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Tales of War   By: (1878-1957)

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Tales of War

by Lord Dunsany

Tales of War was first published in 1918 and the text is in the public domain. The transcription was done by William McClain , 2002.

A printed version of this book is available from Sattre Press, http://tow.sattre It includes a new introduction and photographs of the author.

The Prayer of the Men of Daleswood

He said: ``There were only twenty houses in Daleswood. A place you would scarcely have heard of. A village up top of the hills.

``When the war came there was no more than thirty men there between sixteen and forty five. They all went.

``They all kept together; same battalion, same platoon. They was like that in Daleswood. Used to call the hop pickers foreigners, the ones that come from London. They used to go past Daleswood, some of them, every year, on their way down to the hop fields. Foreigners they used to call them. Kept very much to themselves, did the Daleswood people. Big woods all round them.

``Very lucky they was, the Daleswood men. They'd lost no more than five killed and a good sprinkling of wounded. But all the wounded was back again with the platoon. This was up to March when the big offensive started.

``It came very sudden. No bombardment to speak of. Just a burst of Tok Emmas going off all together and lifting the front trench clean out of it; then a barrage behind, and the Boche pouring over in thousands. `Our luck is holding good,' the Daleswood men said, for their trench wasn't getting it at all. But the platoon on their right got it. And it sounded bad too a long way beyond that. No one could be quite sure. But the platoon on their right was getting it: that was sure enough.

``And then the Boche got through them altogether. A message came to say so. `How are things on the right?' they said to the runner. `Bad,' said the runner, and he went back, though Lord knows what he went back to. The Boche was through right enough. `We'll have to make a defensive flank,' said the platoon commander. He was a Daleswood man too. Came from the big farm. He slipped down a communication trench with a few men, mostly bombers. And they reckoned they wouldn't see any of them any more, for the Boche was on the right, thick as starlings.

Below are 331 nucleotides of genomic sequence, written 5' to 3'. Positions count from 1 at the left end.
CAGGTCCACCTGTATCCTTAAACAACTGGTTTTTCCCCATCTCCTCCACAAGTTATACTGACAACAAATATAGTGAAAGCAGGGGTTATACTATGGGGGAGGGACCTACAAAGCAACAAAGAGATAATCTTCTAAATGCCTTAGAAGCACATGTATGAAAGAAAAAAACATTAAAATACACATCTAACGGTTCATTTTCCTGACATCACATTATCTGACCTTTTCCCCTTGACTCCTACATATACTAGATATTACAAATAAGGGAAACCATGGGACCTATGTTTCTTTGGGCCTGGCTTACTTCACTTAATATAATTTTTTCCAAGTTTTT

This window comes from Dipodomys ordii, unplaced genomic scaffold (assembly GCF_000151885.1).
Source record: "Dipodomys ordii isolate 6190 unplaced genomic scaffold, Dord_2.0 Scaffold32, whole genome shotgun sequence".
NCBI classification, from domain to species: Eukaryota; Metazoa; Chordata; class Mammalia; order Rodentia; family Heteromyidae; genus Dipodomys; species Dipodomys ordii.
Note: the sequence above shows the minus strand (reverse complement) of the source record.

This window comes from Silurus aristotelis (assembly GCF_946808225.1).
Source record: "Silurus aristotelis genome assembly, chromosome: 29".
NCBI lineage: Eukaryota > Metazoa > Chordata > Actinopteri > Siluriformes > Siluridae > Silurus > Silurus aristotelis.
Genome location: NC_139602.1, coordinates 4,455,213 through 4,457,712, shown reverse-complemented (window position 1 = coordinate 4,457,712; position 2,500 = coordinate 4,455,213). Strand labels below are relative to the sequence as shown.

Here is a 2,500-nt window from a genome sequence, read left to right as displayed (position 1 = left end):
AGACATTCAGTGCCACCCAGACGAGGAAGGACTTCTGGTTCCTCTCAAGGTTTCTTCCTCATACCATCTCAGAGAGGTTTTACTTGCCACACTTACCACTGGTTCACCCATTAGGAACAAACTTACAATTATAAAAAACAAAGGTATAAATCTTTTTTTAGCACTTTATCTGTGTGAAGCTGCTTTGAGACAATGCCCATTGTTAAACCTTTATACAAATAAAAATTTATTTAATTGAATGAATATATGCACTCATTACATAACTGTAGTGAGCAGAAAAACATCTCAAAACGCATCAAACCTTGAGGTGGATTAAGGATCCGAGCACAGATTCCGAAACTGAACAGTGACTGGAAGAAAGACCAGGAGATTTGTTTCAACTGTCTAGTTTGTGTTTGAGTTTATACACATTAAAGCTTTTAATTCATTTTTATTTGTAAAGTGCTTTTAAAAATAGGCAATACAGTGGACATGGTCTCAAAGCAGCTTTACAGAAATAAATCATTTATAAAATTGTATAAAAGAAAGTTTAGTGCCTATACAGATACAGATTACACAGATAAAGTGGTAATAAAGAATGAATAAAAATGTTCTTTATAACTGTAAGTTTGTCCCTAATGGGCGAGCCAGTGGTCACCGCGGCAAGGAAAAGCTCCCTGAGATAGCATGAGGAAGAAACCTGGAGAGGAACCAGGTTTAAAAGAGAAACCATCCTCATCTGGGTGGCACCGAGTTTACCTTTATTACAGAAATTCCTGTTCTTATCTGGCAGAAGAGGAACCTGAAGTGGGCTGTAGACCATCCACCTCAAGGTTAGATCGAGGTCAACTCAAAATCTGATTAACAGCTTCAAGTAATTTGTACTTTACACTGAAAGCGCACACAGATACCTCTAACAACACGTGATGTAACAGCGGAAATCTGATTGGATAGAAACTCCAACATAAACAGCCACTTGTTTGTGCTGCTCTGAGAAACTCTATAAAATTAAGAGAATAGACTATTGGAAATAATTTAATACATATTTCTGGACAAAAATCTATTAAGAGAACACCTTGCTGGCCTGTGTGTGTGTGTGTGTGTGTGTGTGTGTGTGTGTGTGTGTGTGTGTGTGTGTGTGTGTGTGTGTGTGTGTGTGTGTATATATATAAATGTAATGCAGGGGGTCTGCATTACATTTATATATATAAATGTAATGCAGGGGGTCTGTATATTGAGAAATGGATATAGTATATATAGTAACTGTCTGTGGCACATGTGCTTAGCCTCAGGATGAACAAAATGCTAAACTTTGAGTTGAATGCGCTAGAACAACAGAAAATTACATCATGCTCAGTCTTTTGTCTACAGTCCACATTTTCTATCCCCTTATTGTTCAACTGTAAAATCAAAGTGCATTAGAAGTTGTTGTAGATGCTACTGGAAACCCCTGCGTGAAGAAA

``The bullets were snapping over thick to keep them down while the Boche went on, on the right: machine guns, of course. The barrage was screaming well over and dropping far back, and their wire was still all right just in front of them, when they put up a head to look. There was the left platoon of the battalion. One doesn't bother, somehow, so much about another battalion as one's own. One's own gets sort of homely. And there they were wondering how their own officer was getting on, and the few fellows with them, on his defensive flank. The bombs were going off thick. All the Daleswood men were firing half right. It sounded from the noise as if it couldn't last long, as if it would soon be decisive, and the battle be won, or lost, just there on the right, and perhaps the war ended. They didn't notice the left. Nothing to speak of.

``Then a runner came from the left. `Hullo!' they said, `How are things over there?'

```The Boche is through,' he said. `Where's the officer?' `Through!' they said. It didn't seem possible. However did he do that? they thought. And the runner went on to the right to look for the officer.

``And then the barrage shifted further back. The shells still screamed over them, but the bursts were further away. That is always a relief. Probably they felt it. But it was bad for all that. Very bad. It meant the Boche was well past them. They realized it after a while.

``They and their bit of wire were somehow just between two waves of attack. Like a bit of stone on the beach with the sea coming in. A platoon was nothing to the Boche; nothing much perhaps just then to anybody. But it was the whole of Daleswood for one long generation... Continue reading book >>

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